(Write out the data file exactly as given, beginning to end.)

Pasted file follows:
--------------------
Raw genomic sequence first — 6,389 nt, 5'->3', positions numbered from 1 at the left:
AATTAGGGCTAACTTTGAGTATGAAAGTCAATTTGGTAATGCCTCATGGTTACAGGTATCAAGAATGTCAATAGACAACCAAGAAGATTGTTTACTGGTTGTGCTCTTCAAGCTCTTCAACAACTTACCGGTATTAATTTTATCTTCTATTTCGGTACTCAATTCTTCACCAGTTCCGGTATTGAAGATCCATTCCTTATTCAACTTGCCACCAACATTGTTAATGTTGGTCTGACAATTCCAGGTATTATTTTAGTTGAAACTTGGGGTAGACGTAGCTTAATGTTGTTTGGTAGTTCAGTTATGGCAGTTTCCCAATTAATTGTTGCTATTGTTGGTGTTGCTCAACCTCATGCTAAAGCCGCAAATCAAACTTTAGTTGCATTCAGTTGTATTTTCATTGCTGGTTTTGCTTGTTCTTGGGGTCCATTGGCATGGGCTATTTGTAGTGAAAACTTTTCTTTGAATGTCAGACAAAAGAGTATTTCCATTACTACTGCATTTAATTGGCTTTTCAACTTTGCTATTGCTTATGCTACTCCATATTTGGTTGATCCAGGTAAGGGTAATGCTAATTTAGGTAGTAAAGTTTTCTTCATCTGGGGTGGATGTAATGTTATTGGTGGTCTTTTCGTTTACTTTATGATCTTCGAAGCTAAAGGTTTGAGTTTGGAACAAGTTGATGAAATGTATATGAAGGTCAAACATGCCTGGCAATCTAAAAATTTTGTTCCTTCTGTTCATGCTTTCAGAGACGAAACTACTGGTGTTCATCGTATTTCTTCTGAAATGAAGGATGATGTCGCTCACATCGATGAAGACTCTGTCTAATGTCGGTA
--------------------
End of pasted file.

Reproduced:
Raw genomic sequence first — 6,389 nt, 5'->3', positions numbered from 1 at the left:
AATTAGGGCTAACTTTGAGTATGAAAGTCAATTTGGTAATGCCTCATGGTTACAGGTATCAAGAATGTCAATAGACAACCAAGAAGATTGTTTACTGGTTGTGCTCTTCAAGCTCTTCAACAACTTACCGGTATTAATTTTATCTTCTATTTCGGTACTCAATTCTTCACCAGTTCCGGTATTGAAGATCCATTCCTTATTCAACTTGCCACCAACATTGTTAATGTTGGTCTGACAATTCCAGGTATTATTTTAGTTGAAACTTGGGGTAGACGTAGCTTAATGTTGTTTGGTAGTTCAGTTATGGCAGTTTCCCAATTAATTGTTGCTATTGTTGGTGTTGCTCAACCTCATGCTAAAGCCGCAAATCAAACTTTAGTTGCATTCAGTTGTATTTTCATTGCTGGTTTTGCTTGTTCTTGGGGTCCATTGGCATGGGCTATTTGTAGTGAAAACTTTTCTTTGAATGTCAGACAAAAGAGTATTTCCATTACTACTGCATTTAATTGGCTTTTCAACTTTGCTATTGCTTATGCTACTCCATATTTGGTTGATCCAGGTAAGGGTAATGCTAATTTAGGTAGTAAAGTTTTCTTCATCTGGGGTGGATGTAATGTTATTGGTGGTCTTTTCGTTTACTTTATGATCTTCGAAGCTAAAGGTTTGAGTTTGGAACAAGTTGATGAAATGTATATGAAGGTCAAACATGCCTGGCAATCTAAAAATTTTGTTCCTTCTGTTCATGCTTTCAGAGACGAAACTACTGGTGTTCATCGTATTTCTTCTGAAATGAAGGATGATGTCGCTCACATCGATGAAGACTCTGTCTAATGTCGGTA